Here, a distinction must be made between holistic and performance leadership. Holistic leadership focuses on people and the journey to be taken together, in addition to the outcomes to be achieved. Placing a premium on the relationships that make true success possible, it holds a tension that the ego is incapable of balancing through its practice of performance leadership.
Performance leadership is underscored by bottom line thinking. Focused on the end result, it tends to wreak havoc on the people side of the equation to stand out on the performance side. Measuring success superficially, in terms of victories gained and profits earned, the motivations which underpin this form of leadership are not expressive of our spiritual virtues, which is why the effects produced by performance leadership often come at a great personal and organisational cost.
Can a leader really be deemed a success if they have met their performance goals while alienating every member of their team? I think not, but in terms of how the ego defines success, this question can be answered in the affirmative. To the ego, people are just a means to a self-serving end, and it is not just others who get burned by its sinister motives. When we allow the ego to dictate the course of our lives, our mental, physical and spiritual well-being suffers. Used in destructive ways to indulge the ego, and evoke a perceived sense of significance and enrichment, our worldly identity can be battered to the point that we begin to doubt whether it is worth pursuing those things that promise happiness and fulfilment, but deliver something that is much less wholesome.
To protect ourselves and others from this ego exploitation, we must practice a spirit centred holistic leadership. A core component of this is putting to work that which we have learned on our growth journey. We cannot effectively lead ourselves or others if we do not have the will and discipline to implement those lessons that are pregnant with wisdom, promising positive change in our life and the lives of others.
Knowing what we should do, but failing to put it into practice, we undermine the influence that is rooted in our integrity. Saying one thing, but doing another, kills all leadership credibility, especially when our actions run contra to the human response that could be expected in a particular situation. George W. Bush found this out in the aftermath of Hurricane Katrina in 2005. Preaching of the US government’s commitment to swiftly help the victims of this natural disaster, Bush’s actions did not match his words by a long way. Reacting slowly to the urgent needs of the New Orleans people, he came across as insensitive and indifferent to their plight, particularly by his decision to fly over the affected area in Air Force One, without landing to show his support and provide much needed encouragement.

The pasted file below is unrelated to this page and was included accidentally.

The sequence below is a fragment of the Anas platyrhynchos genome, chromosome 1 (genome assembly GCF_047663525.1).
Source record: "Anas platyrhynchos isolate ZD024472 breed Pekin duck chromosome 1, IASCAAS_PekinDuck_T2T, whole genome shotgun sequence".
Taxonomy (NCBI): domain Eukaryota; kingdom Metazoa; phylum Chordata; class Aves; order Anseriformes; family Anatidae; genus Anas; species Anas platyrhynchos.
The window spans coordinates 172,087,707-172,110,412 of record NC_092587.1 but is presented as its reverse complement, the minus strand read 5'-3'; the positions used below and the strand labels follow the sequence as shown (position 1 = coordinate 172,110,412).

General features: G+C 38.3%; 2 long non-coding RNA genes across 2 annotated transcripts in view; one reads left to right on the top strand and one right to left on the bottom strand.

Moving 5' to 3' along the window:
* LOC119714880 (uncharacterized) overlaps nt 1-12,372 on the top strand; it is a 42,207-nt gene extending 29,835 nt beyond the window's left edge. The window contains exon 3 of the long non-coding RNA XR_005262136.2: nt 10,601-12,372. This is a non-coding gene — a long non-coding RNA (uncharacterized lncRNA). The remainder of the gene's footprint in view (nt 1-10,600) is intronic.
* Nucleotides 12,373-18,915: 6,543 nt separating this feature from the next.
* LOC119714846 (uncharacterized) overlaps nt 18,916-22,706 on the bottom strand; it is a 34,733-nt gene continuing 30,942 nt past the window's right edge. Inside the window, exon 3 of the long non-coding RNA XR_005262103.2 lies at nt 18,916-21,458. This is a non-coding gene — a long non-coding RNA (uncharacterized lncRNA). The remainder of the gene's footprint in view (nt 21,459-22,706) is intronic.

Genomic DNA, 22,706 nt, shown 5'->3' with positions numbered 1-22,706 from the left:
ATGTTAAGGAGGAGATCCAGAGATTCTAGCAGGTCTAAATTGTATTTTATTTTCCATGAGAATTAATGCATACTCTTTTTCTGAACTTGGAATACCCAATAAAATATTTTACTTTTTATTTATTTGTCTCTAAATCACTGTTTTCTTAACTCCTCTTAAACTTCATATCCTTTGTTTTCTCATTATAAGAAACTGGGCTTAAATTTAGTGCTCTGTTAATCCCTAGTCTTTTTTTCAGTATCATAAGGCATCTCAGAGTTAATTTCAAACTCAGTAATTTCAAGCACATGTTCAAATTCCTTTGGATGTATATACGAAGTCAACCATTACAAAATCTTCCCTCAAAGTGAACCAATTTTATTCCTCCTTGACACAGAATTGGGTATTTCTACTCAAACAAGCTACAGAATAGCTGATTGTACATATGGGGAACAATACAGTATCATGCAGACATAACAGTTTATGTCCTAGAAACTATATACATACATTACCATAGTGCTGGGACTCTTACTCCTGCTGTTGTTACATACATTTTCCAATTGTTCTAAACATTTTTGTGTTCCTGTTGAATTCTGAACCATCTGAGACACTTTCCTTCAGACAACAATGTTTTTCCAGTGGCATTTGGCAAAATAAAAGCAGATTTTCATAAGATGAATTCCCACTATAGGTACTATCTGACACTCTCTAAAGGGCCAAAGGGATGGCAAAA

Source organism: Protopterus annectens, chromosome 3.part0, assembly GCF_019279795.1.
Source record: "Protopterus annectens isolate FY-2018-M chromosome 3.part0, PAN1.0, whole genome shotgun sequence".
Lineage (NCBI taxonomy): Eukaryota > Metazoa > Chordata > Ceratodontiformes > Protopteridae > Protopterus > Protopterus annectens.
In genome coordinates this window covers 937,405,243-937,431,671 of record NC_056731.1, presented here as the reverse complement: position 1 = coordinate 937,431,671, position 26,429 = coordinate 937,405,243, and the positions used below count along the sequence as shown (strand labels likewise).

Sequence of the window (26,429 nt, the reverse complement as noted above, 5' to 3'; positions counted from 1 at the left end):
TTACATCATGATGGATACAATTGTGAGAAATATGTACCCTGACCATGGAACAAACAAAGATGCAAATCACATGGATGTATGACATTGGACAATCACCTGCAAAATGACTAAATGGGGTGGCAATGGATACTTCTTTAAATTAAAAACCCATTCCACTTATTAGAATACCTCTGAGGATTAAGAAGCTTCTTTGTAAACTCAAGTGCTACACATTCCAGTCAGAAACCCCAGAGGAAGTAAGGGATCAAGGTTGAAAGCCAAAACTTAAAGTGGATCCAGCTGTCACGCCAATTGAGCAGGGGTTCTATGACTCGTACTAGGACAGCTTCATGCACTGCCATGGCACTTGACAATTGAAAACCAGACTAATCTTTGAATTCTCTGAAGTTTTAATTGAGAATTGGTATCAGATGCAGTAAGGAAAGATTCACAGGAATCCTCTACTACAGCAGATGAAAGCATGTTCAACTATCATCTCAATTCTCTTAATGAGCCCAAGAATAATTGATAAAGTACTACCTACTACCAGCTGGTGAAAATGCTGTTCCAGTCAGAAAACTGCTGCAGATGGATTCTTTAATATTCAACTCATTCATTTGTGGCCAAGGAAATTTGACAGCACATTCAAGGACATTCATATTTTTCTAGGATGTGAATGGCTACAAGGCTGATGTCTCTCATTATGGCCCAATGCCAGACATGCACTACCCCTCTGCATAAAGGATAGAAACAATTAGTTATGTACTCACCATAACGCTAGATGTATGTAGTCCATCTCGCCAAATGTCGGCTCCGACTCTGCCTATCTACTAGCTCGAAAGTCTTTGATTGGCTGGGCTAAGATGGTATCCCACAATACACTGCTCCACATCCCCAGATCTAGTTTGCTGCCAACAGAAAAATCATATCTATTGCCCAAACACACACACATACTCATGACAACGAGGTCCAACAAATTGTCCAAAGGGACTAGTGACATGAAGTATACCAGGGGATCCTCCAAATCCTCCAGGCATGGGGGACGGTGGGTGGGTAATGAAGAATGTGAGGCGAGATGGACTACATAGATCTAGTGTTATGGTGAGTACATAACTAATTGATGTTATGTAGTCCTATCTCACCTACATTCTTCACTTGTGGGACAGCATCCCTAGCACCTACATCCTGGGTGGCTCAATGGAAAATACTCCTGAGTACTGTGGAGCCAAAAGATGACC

Credited by many to be the event that signalled the beginning of the end of his presidency, it laid to rest the trust that had gotten Bush elected in the first place. Whether the actions that we take are in public or in private, we must be careful not to make the same mistake. In leadership as in relationships, trust makes all the difference to its quality. Just as a relationship without trust can be difficult to maintain, so can leadership without trust be fraught with resistance and tension.
To avoid this perilous state of affairs, honestly assess the basis of your leadership identity. This will make it infinitely easier to be honest with others who you lead. We cannot be honest with others in the same moment that we are lying to ourselves. Thinking that, we feed the ego’s illusion of separateness that poisons leadership and robs it of its transcendent and unifying potential.
Keep others in the same spiritual space that you dwell, and don’t allow the ego to affect this separation in your mind. Where you walk is hallowed ground. The realm where followers become leaders, it is the spirit that effects this transformation in the world. Lead yourself so that others may do the same, and remember that your mission is not to create better followers, but liberating others to leadership, being the peak of the development journey that you can play a pivotal role in.